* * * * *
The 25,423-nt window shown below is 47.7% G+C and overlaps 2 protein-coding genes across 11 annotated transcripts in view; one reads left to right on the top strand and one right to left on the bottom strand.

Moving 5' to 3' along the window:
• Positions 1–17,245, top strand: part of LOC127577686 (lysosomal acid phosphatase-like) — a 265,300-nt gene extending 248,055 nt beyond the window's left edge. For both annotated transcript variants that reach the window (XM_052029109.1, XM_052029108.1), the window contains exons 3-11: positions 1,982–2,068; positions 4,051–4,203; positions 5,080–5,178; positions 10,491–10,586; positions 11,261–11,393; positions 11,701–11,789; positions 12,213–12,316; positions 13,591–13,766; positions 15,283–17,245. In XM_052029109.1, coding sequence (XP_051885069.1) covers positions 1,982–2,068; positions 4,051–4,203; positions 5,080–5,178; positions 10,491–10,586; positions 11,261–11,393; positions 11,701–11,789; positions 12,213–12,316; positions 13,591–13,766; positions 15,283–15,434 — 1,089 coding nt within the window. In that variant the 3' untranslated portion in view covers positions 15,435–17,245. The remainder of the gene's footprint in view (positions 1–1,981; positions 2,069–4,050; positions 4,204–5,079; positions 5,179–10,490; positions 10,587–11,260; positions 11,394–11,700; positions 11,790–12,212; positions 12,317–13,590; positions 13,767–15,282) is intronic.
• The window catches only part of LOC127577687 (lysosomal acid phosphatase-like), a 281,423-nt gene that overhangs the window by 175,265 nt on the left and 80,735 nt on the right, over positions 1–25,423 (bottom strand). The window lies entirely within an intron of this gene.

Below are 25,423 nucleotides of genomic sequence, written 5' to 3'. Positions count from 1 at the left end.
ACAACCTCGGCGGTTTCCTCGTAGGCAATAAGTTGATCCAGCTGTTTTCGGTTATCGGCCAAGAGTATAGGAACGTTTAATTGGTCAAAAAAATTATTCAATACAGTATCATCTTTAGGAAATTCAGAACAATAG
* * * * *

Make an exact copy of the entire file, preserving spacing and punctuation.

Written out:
The 25,423-nt window shown below is 47.7% G+C and overlaps 2 protein-coding genes across 11 annotated transcripts in view; one reads left to right on the top strand and one right to left on the bottom strand.

Moving 5' to 3' along the window:
• Positions 1–17,245, top strand: part of LOC127577686 (lysosomal acid phosphatase-like) — a 265,300-nt gene extending 248,055 nt beyond the window's left edge. For both annotated transcript variants that reach the window (XM_052029109.1, XM_052029108.1), the window contains exons 3-11: positions 1,982–2,068; positions 4,051–4,203; positions 5,080–5,178; positions 10,491–10,586; positions 11,261–11,393; positions 11,701–11,789; positions 12,213–12,316; positions 13,591–13,766; positions 15,283–17,245. In XM_052029109.1, coding sequence (XP_051885069.1) covers positions 1,982–2,068; positions 4,051–4,203; positions 5,080–5,178; positions 10,491–10,586; positions 11,261–11,393; positions 11,701–11,789; positions 12,213–12,316; positions 13,591–13,766; positions 15,283–15,434 — 1,089 coding nt within the window. In that variant the 3' untranslated portion in view covers positions 15,435–17,245. The remainder of the gene's footprint in view (positions 1–1,981; positions 2,069–4,050; positions 4,204–5,079; positions 5,179–10,490; positions 10,587–11,260; positions 11,394–11,700; positions 11,790–12,212; positions 12,317–13,590; positions 13,767–15,282) is intronic.
• The window catches only part of LOC127577687 (lysosomal acid phosphatase-like), a 281,423-nt gene that overhangs the window by 175,265 nt on the left and 80,735 nt on the right, over positions 1–25,423 (bottom strand). The window lies entirely within an intron of this gene.

Below are 25,423 nucleotides of genomic sequence, written 5' to 3'. Positions count from 1 at the left end.
ACAACCTCGGCGGTTTCCTCGTAGGCAATAAGTTGATCCAGCTGTTTTCGGTTATCGGCCAAGAGTATAGGAACGTTTAATTGGTCAAAAAAATTATTCAATACAGTATCATCTTTAGGAAATTCAGAACAATAG